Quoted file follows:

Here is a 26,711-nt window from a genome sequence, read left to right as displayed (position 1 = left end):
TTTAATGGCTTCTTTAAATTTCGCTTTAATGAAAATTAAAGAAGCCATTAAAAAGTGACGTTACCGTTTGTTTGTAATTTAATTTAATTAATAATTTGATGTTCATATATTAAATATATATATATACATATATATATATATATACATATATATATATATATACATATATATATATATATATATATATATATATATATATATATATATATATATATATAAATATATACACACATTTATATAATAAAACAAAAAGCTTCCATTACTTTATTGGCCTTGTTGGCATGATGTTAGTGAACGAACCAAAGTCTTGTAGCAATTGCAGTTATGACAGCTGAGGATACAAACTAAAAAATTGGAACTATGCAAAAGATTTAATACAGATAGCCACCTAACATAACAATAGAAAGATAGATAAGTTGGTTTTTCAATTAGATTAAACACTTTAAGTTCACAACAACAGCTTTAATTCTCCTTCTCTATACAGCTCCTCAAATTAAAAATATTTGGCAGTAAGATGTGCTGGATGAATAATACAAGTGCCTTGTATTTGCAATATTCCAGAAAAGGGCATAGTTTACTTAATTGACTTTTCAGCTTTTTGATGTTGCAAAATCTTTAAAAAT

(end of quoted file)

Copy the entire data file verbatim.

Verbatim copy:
Here is a 26,711-nt window from a genome sequence, read left to right as displayed (position 1 = left end):
TTTAATGGCTTCTTTAAATTTCGCTTTAATGAAAATTAAAGAAGCCATTAAAAAGTGACGTTACCGTTTGTTTGTAATTTAATTTAATTAATAATTTGATGTTCATATATTAAATATATATATATACATATATATATATATATACATATATATATATATATACATATATATATATATATATATATATATATATATATATATATATATATATATATATAAATATATACACACATTTATATAATAAAACAAAAAGCTTCCATTACTTTATTGGCCTTGTTGGCATGATGTTAGTGAACGAACCAAAGTCTTGTAGCAATTGCAGTTATGACAGCTGAGGATACAAACTAAAAAATTGGAACTATGCAAAAGATTTAATACAGATAGCCACCTAACATAACAATAGAAAGATAGATAAGTTGGTTTTTCAATTAGATTAAACACTTTAAGTTCACAACAACAGCTTTAATTCTCCTTCTCTATACAGCTCCTCAAATTAAAAATATTTGGCAGTAAGATGTGCTGGATGAATAATACAAGTGCCTTGTATTTGCAATATTCCAGAAAAGGGCATAGTTTACTTAATTGACTTTTCAGCTTTTTGATGTTGCAAAATCTTTAAAAAT